Owens-Illinois Inc. yesterday extended the expiration date for tender offers on five classes of its junk bonds until Dec. 11.

The extension, the third so far, comes just before Owens-Illinois plans to offer 60 million shares of new equity at $13 to $16 a share, as well as $1 billion of new high-yield debt, John Hoff, a company spokesman said.

Proceeds from those two offerings will be used to fund the tender offers, he said.

"I think the market is going to be very receptive to the junk bonds," one high-yield analyst said. Price talk on the offering is 10 1/2%, the analyst said. A high-yield trader said the price talk was on target. He added that the deal would attract some investment-grade buyers.

"It's definitely a cross-over type issue," he said.

Morgan Stanley & Co. is the lead underwriter of the equity offering, while Merrill Lynch & Co. is the lead underwriter on the debt offering.

Mr. Hoff could not confirm the timing, but said both deals were likely to be completed within the next two weeks.

The latest deadline for bondholders to tender their debt expired Dec. 2, he said. The new deadline ends at 11 a.m. EST on Dec. 11. However, it will likely be extended again to expire after the stock and bond deals close, he said.

As of 5 p.m. Dec. 2, Owens-Illinois had received tenders representing about 91.9% of its Series A senior reset notes, 98.7% of its Series C senior reset notes, 87.8% of its junior discount debentures, and tenders of $294.6 million principal amount of 12.25% notes.

The $294.6 million exceeds the $120 million of the 12.25% notes the company has offered to purchase. As of Nov. 15, the company received tenders of 100% of the Series B senior reset notes.

Merrill Lynch & Co., BT Securities Corp., and Goldman, Sachs & Co. are the dealer managers for the tender offers.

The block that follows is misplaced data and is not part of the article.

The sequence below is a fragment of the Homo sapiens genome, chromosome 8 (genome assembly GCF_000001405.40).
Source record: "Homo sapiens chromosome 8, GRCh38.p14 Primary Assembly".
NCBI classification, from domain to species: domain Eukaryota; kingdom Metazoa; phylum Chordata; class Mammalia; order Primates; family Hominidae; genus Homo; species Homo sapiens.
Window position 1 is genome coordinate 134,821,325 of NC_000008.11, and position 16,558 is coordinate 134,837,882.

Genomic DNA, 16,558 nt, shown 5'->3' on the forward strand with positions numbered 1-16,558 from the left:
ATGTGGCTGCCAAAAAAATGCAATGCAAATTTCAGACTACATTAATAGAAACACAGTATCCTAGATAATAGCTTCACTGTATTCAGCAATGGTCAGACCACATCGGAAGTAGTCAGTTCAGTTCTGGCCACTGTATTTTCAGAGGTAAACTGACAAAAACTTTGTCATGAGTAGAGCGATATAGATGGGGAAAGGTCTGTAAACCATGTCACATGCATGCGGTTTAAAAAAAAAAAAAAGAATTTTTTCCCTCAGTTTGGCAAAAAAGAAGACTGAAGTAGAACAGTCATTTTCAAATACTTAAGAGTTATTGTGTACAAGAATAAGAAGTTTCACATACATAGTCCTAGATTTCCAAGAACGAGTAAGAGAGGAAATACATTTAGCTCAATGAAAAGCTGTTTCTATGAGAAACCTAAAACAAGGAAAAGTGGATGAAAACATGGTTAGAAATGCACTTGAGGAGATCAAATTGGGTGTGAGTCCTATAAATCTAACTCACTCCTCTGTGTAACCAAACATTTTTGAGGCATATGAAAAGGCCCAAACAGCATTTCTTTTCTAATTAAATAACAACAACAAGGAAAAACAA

The high-yield market ended the day about 1/4 point softer as new-issue fever continued to steal the secondary market's thunder. The high-grade market moved up 1/8 to 1/4 point in secondary trading yesterday, traders said.

Among yesterday's new debt issues was Alabama Power Co.'s $150 million of 8.750% first mortgage bonds due 2021. Nonrefundable for five years, the bonds were priced at 99.50 to yield 8.797% or 88 basis points over comparable Treasuries. Moody's Investors Service rates the bonds A1, while Standard & Poor's Corp. rates them A. Salomon Brothers won competitive bidding to manage the offering.

The Federal National Mortgage Association issued $150 million of 5.8% medium-term notes at par. Due in 1994, the notes are noncallable for one year. They were priced to yield 11 basis points over comparable Treasuries. Lehman Brothers sole managed the offering.

Fleet Norstar Financial Group Inc. issued $150 million of 9% subordinated notes at par due 2000. The noncallable notes were priced to yield 168 basis points over comparable Treasuries. The deal was increased from $100 million. Moody's rates the notes Baa3, while Standard & Poor's rates them BBB. Salomon Brothers Inc. was lead manager of the offering.

Morgan Stanley Group issued $150 million of 7.875% senior notes due 1998. The noncallable notes were priced at 99.92 to yield 7.890%, or 105 basis points over seven-year Treasuries. Moody's rates the offering A1, while Standard & Poor's rates it A-plus. Morgan Stanley was lead manager of the offering.

Wisconsin Electric Power Co. issued $100 million of 8 3/8% first mortgage bonds due 2026. Noncallable for 10 years, the bonds were priced at 97.46 to yield 8.605%, or 69 basis points over comparable Treasuries. Moody's rates the bonds Aa2, while Standard & Poor's rates it AA-plus. Goldman Sachs and Kidder, Peabody & Co. won the right to underwrite the offering through competitive bidding.

In yesterday's rating activity, Standard & Poor's upgraded Harcourt Brace Jovanovich Inc.'s senior debt to BBB-plus from CCC and subordinated debt to BBB from CCC-minus, affecting about $179.8 million of debt. The agency removed the ratings from CreditWatch, where it placed them April 26 with negative implications. Implications later improved to positive.

"The actions follow the acquisition of Harcourt Brace by General Cinema Corp. in an all-cash tender offer," a Standard & Poor's release said.

Also yesterday, Standard & Poor's assigned an A-1-plus rating to Southeast Corporate Federal Credit Union's proposed commercial paper program. The rating reflects "the institution's excellent asset quality, negligible interest rate risk, ample liquidity, and adequate risk-adjusted capital," according to a Standard & Poor's release.

"Southeast also benefits from its market position as a liquidity and investments services provider to credit unions in Florida and Mississippi, and from its membership in U.S. Central Credit Union, the credit union industry's primary financial services provider," the release said.

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